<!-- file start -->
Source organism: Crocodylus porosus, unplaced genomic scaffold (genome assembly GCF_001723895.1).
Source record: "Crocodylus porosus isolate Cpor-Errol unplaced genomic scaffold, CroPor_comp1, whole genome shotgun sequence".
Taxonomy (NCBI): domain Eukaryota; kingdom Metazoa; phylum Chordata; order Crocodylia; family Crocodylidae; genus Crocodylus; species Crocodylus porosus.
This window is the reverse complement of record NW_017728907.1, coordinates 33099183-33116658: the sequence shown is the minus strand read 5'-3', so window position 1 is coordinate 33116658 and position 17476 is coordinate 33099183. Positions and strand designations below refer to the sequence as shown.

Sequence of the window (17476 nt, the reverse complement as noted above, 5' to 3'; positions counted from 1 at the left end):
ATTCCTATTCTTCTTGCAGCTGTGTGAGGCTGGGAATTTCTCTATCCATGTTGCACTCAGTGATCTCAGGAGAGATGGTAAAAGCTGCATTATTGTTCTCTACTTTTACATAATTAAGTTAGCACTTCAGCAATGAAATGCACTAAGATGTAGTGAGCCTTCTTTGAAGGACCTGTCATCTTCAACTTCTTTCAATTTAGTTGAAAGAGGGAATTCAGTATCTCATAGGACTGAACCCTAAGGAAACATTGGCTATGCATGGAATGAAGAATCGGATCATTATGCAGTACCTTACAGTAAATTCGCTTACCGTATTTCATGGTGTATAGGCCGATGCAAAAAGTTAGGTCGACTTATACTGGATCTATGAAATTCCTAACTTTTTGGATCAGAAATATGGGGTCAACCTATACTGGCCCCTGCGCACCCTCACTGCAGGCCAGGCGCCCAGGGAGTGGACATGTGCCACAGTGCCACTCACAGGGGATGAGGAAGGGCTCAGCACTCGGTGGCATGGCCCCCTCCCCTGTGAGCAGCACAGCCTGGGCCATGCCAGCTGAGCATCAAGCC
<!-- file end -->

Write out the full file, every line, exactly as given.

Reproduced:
Source organism: Crocodylus porosus, unplaced genomic scaffold (genome assembly GCF_001723895.1).
Source record: "Crocodylus porosus isolate Cpor-Errol unplaced genomic scaffold, CroPor_comp1, whole genome shotgun sequence".
Taxonomy (NCBI): domain Eukaryota; kingdom Metazoa; phylum Chordata; order Crocodylia; family Crocodylidae; genus Crocodylus; species Crocodylus porosus.
This window is the reverse complement of record NW_017728907.1, coordinates 33099183-33116658: the sequence shown is the minus strand read 5'-3', so window position 1 is coordinate 33116658 and position 17476 is coordinate 33099183. Positions and strand designations below refer to the sequence as shown.

Sequence of the window (17476 nt, the reverse complement as noted above, 5' to 3'; positions counted from 1 at the left end):
ATTCCTATTCTTCTTGCAGCTGTGTGAGGCTGGGAATTTCTCTATCCATGTTGCACTCAGTGATCTCAGGAGAGATGGTAAAAGCTGCATTATTGTTCTCTACTTTTACATAATTAAGTTAGCACTTCAGCAATGAAATGCACTAAGATGTAGTGAGCCTTCTTTGAAGGACCTGTCATCTTCAACTTCTTTCAATTTAGTTGAAAGAGGGAATTCAGTATCTCATAGGACTGAACCCTAAGGAAACATTGGCTATGCATGGAATGAAGAATCGGATCATTATGCAGTACCTTACAGTAAATTCGCTTACCGTATTTCATGGTGTATAGGCCGATGCAAAAAGTTAGGTCGACTTATACTGGATCTATGAAATTCCTAACTTTTTGGATCAGAAATATGGGGTCAACCTATACTGGCCCCTGCGCACCCTCACTGCAGGCCAGGCGCCCAGGGAGTGGACATGTGCCACAGTGCCACTCACAGGGGATGAGGAAGGGCTCAGCACTCGGTGGCATGGCCCCCTCCCCTGTGAGCAGCACAGCCTGGGCCATGCCAGCTGAGCATCAAGCC